Now the Lascari floated their boats away from the bharata maze they had constructed with such care. When the first dragonfish was sighted tonight, the men would row into the maze in small oarboats, armed for the slaughter. Until nightfall, though, clan members rowed from boat to boat, visiting relatives and enjoying conversation. New wounds and scars were exclaimed over, new babies admired, new wives inspected. Cousins and in-laws shared gossip about friends and enemies in other sea-born clans. Everyone talked about the Firebringer and his bloodfeud with Kiloran the waterlord. Would it destroy the rebellion, or would Kiloran and Josarian concentrate on driving out the remaining Valdani in Sileria before one of them finally eliminated the other? Which of those two giants was most likely to survive their enmity? True, Josarian had entered the Fires of Darshon and survived. But Kiloran...even the sea-born folk, who had little to do with the Honored Society, whispered his name with awe, almost afraid to say it aloud. He was the most powerful waterlord in Sileria, perhaps even the most powerful who had ever lived.
"If anyone can defeat the Firebringer," said Linyan, Zarien's grandfather, "surely it would be Kiloran."
"Then we must remember Josarian in our prayers," said one of Zarien's uncles. The others resoundingly agreed with this, since the sea-born had sworn loyalty to Josarian, not to Kiloran.
"Two days ago," said Sorin, "we met with three boats of the Kurvari clan. They say that Kiloran has seized control of Cavasar." The Valdani had fiercely held onto Sileria's westernmost port city, even though its citizens had been among the first whom Josarian had inspired to riot and rebel.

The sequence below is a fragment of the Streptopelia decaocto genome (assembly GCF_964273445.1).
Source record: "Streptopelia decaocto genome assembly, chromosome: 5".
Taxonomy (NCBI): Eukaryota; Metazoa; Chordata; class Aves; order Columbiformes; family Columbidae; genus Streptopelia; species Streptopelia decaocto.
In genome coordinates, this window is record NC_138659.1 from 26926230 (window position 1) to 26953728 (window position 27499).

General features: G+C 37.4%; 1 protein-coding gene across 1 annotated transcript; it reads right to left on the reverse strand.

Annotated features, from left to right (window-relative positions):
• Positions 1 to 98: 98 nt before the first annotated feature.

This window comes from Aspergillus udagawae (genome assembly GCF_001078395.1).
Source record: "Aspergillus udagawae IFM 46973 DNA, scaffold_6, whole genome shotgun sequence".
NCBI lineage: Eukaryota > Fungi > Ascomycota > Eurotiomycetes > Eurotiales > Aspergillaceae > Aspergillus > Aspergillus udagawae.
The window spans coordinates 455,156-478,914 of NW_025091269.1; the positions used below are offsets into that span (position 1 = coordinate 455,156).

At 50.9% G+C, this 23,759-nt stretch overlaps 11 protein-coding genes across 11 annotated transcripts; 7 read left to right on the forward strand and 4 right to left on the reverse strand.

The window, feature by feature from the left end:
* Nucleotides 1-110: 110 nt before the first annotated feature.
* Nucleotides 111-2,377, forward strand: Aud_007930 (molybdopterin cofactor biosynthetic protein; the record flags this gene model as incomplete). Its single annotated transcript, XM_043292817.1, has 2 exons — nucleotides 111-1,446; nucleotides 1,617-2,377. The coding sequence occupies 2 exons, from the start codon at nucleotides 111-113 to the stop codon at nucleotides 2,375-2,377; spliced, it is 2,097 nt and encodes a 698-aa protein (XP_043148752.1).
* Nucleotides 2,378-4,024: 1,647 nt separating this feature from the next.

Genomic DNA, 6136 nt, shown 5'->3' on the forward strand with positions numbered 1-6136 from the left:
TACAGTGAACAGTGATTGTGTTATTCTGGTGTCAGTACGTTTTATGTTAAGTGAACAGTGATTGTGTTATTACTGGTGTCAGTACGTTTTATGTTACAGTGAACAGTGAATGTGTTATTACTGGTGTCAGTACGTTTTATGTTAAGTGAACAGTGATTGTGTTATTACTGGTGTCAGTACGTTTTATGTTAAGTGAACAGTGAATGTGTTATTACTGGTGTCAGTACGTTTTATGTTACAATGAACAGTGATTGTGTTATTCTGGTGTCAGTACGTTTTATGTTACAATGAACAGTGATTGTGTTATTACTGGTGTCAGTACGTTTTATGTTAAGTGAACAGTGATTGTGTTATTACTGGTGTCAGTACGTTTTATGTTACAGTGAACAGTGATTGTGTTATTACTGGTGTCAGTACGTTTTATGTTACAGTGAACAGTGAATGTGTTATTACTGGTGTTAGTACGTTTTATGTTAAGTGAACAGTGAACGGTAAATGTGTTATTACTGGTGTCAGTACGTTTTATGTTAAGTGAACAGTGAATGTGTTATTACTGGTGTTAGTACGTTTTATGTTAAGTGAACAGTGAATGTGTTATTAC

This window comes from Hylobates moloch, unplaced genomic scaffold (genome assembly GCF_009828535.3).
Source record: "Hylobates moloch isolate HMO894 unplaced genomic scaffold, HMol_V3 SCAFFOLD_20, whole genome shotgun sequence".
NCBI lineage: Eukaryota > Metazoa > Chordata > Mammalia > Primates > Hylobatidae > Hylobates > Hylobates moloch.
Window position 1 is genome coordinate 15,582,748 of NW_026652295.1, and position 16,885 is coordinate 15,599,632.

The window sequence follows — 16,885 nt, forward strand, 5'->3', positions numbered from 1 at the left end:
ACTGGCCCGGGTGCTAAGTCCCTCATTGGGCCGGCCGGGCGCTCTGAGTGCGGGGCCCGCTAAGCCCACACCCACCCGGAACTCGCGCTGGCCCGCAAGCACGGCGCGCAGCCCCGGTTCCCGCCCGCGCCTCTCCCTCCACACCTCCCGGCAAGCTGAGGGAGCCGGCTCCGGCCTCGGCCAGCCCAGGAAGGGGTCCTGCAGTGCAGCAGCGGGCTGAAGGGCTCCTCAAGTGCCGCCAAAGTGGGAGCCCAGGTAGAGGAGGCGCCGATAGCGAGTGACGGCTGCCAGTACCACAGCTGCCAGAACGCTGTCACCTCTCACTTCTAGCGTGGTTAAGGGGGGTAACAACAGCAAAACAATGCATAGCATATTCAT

"So the Valdani have finally surrendered Cavasar?" one of Sorin's brothers asked.
"But to Kiloran," Sorin pointed out, "not to Josarian."
"To Sileria," his brother corrected. "All that really matters is that now Cavasar is free."
"Ah, but is it?" Linyan asked.
"Of course!" Zarien ventured, emboldened by his new tattoos to participate in the conversation as a man. "If the Valdani have abandoned Cavasar as they abandoned Liron and Adalian, then the city is free."
"Or have the Cavasari merely traded one master for another?" Sorin suggested. He and Linyan exchanged troubled looks.
Another of Zarien's uncles shrugged. "At least now they have a Silerian master."
"And the landfolk," Zarien said, "will always be mastered by someone." Not like the sea-born, who were meant to be free, beholden to no one except their own clans.
"But the rule of a waterlord is harsh," Linyan said heavily. "You'll understand this soon enough, Zarien. Such men bring terrible suffering to the lives that they touch."
Zarien's father agreed with this. Then, after a moment of contemplative silence, the men all began discussing other matters.
As the sun set, painting a fantastic canvas of amber and amethyst across the endless sky, the Lascari sang songs and told stories. But when the lone new moon, Abayara, rose in the night sky, they fell silent. Soon the dragonfish would come, and nothing must warn them of the trap which awaited them. The Lascari lit no lanterns aboard their vessels tonight, and they ate cold meals this evening rather than risk lighting their braziers to cook. In silence and darkness, they awaited the enemy.
Zarien was sitting between his father and brother in their long, low, wooden oarboat when the signal came. One of his cousins, keeping watch over the dark sea under a crescent-moon sky, had spotted the telltale horn of a dragonfish breaking the surface. His warning signal was soft, careful not to alarm the enemy swimming towards the maze. Sorin nodded to Zarien who, pleasantly aware of his younger brother's envious gaze, pushed the oarboat away from his mother's vessel and dipped his oars into the water to glide closer to the maze.